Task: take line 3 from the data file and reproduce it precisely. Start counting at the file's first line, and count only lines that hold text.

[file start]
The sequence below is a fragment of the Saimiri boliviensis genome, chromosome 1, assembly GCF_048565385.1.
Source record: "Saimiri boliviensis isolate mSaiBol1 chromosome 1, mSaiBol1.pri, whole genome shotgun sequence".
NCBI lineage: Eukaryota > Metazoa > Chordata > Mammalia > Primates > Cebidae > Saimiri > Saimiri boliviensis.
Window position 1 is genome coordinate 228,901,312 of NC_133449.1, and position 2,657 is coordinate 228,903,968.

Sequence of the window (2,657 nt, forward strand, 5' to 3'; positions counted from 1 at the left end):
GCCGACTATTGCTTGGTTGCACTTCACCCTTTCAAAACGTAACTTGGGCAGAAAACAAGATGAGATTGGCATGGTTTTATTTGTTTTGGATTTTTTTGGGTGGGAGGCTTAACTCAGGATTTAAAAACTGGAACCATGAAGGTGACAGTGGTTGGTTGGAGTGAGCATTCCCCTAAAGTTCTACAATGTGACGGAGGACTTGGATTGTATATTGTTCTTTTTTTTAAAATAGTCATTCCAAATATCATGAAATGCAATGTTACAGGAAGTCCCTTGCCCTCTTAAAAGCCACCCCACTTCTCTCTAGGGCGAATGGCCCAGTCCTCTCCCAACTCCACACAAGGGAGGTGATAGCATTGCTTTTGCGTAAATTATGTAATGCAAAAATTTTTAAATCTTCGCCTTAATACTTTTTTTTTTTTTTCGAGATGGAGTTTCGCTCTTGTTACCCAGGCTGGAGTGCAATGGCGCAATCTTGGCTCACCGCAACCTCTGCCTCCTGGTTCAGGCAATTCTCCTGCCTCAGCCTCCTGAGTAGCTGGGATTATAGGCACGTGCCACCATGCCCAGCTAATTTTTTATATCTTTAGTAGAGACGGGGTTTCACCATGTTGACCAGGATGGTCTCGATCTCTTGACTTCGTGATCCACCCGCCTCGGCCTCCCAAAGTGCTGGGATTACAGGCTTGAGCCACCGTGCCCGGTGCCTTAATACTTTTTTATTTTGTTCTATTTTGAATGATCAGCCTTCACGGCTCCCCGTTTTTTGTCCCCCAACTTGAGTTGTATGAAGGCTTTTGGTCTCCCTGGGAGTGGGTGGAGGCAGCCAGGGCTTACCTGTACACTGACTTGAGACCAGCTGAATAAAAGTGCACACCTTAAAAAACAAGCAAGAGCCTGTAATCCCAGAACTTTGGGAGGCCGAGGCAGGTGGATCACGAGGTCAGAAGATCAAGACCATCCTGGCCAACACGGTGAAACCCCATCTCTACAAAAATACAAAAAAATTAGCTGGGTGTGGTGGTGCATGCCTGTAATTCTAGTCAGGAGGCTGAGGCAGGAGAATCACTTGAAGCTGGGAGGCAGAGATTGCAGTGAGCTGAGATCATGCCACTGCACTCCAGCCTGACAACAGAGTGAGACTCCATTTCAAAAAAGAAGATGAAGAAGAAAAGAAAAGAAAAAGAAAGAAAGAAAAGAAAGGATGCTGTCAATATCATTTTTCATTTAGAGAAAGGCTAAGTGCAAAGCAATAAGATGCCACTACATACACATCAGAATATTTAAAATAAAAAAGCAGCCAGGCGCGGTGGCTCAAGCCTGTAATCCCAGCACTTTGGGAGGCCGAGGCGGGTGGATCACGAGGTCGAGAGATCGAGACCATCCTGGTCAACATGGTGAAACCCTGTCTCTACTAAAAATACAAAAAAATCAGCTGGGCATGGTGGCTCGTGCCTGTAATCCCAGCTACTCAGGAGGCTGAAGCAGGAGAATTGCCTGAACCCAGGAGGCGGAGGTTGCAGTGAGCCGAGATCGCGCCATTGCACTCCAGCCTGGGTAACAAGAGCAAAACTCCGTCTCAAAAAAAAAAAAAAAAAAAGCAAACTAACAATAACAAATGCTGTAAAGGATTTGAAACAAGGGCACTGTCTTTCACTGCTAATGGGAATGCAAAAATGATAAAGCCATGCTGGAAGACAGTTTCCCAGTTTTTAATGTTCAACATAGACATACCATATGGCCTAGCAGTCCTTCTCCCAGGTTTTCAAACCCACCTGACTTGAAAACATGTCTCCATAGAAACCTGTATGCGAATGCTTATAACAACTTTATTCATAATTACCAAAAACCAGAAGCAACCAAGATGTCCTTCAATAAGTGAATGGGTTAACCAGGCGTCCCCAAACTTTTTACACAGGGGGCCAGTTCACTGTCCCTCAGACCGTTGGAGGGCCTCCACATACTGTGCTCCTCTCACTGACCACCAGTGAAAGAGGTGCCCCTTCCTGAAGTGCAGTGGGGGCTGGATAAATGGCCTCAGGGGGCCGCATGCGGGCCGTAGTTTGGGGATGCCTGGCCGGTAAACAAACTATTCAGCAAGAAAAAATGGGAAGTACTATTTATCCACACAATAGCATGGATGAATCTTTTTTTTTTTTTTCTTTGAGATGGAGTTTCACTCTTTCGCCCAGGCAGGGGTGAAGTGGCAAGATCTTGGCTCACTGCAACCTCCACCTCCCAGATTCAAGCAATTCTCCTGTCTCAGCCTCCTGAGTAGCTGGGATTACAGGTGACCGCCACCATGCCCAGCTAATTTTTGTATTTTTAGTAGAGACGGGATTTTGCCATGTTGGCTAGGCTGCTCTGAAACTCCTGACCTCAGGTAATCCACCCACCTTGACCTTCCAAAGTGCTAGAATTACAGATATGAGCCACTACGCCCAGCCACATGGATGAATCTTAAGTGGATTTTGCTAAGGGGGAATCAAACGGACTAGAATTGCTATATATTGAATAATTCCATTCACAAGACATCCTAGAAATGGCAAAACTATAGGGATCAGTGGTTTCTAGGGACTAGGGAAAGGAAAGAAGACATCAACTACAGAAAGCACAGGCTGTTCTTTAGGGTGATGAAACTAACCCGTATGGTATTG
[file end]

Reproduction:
NCBI lineage: Eukaryota > Metazoa > Chordata > Mammalia > Primates > Cebidae > Saimiri > Saimiri boliviensis.